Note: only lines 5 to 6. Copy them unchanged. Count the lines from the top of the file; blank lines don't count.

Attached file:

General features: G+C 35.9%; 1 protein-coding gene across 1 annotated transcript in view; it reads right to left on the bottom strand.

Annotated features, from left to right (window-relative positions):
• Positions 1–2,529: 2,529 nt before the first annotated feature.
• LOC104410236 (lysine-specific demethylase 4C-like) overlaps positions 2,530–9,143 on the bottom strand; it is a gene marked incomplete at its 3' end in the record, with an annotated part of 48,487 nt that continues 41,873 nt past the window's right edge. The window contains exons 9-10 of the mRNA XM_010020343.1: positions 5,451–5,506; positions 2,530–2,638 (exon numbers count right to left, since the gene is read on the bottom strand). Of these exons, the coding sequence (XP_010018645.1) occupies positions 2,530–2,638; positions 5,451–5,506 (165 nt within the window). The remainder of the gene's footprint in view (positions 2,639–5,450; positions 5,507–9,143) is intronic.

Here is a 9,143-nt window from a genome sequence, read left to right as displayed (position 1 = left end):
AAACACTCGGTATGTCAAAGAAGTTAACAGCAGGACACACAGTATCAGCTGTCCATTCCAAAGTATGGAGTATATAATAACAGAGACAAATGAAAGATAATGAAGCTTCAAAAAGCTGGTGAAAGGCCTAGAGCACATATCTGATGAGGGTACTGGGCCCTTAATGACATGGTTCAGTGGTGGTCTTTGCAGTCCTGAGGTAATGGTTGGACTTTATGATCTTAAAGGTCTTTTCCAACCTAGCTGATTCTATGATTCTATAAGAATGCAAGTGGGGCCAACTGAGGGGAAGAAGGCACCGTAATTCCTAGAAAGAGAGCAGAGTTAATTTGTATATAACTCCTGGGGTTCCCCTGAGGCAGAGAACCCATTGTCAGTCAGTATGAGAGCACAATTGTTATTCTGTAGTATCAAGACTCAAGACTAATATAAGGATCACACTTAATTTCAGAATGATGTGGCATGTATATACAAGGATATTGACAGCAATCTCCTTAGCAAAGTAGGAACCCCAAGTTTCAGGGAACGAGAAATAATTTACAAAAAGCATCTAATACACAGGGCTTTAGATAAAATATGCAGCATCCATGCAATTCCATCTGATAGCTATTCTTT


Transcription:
Here is a 9,143-nt window from a genome sequence, read left to right as displayed (position 1 = left end):
AAACACTCGGTATGTCAAAGAAGTTAACAGCAGGACACACAGTATCAGCTGTCCATTCCAAAGTATGGAGTATATAATAACAGAGACAAATGAAAGATAATGAAGCTTCAAAAAGCTGGTGAAAGGCCTAGAGCACATATCTGATGAGGGTACTGGGCCCTTAATGACATGGTTCAGTGGTGGTCTTTGCAGTCCTGAGGTAATGGTTGGACTTTATGATCTTAAAGGTCTTTTCCAACCTAGCTGATTCTATGATTCTATAAGAATGCAAGTGGGGCCAACTGAGGGGAAGAAGGCACCGTAATTCCTAGAAAGAGAGCAGAGTTAATTTGTATATAACTCCTGGGGTTCCCCTGAGGCAGAGAACCCATTGTCAGTCAGTATGAGAGCACAATTGTTATTCTGTAGTATCAAGACTCAAGACTAATATAAGGATCACACTTAATTTCAGAATGATGTGGCATGTATATACAAGGATATTGACAGCAATCTCCTTAGCAAAGTAGGAACCCCAAGTTTCAGGGAACGAGAAATAATTTACAAAAAGCATCTAATACACAGGGCTTTAGATAAAATATGCAGCATCCATGCAATTCCATCTGATAGCTATTCTTT